New York

William Willis

Howard Scott Gallery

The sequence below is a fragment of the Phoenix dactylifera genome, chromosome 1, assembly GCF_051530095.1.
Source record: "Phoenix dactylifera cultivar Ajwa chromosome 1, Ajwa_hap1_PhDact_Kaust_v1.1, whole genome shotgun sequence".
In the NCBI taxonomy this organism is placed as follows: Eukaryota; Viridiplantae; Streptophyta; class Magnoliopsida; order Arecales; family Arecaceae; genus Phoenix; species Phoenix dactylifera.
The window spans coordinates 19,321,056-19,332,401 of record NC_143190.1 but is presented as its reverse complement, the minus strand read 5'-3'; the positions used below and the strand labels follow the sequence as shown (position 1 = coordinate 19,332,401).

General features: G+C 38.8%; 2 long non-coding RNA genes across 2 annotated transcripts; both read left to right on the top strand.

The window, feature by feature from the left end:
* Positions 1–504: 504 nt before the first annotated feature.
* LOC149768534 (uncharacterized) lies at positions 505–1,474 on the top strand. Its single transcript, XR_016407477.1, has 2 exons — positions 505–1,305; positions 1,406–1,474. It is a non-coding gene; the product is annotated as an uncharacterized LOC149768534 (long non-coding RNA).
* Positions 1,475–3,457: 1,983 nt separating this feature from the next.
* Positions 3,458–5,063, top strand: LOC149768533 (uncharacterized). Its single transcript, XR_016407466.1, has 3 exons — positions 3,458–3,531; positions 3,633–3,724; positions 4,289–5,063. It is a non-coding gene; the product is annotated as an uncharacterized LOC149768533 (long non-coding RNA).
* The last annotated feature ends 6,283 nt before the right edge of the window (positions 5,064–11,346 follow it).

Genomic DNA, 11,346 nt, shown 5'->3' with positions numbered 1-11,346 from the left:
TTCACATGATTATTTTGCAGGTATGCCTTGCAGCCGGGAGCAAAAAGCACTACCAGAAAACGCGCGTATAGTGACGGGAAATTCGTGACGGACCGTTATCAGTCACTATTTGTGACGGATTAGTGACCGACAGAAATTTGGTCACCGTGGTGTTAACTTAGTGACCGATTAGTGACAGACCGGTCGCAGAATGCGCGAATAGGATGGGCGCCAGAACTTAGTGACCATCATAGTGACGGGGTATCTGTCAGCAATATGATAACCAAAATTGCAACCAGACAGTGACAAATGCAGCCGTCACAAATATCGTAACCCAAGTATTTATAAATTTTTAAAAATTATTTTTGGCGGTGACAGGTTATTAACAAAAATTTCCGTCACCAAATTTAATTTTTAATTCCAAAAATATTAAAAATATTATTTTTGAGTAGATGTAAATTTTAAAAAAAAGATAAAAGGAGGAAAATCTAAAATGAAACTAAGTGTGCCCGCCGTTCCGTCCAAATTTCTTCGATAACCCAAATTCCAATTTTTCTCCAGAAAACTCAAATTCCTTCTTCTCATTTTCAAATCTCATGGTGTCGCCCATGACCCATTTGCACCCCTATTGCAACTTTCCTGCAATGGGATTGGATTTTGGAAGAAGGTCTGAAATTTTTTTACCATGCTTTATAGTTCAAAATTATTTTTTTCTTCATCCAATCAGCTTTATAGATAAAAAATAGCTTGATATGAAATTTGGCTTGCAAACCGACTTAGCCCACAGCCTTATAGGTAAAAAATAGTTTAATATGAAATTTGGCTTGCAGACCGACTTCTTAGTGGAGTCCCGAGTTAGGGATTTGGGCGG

The image that immediately caught my eye in William Willis’s show was a painting in a near-grisaille palette. Subtle and small—only eight and a half by nine and a half inches—it shows a group of overlapping planes, generally rectangular but with careful rhymes of V shapes and diagonals. Off to the left, a skein of rounded forms runs over the edge of the canvas, making the side of the stretcher bar into a weblike frame. A triangular projection, a slight curve, and an area of volumetric shading turn one of the foremost rectangles into a pitcher, which in turn pushes other forms into implying tumblers and perhaps a carafe—a still life. Looking at this painting, my first thought was of Cubism and the compositional harmonies of, say, Juan Gris. But those works have a lively clarity of color that Willis avoids. Still Life with Yoni-Lingam, 1996–2000 (gee but this tiny image took time to make),

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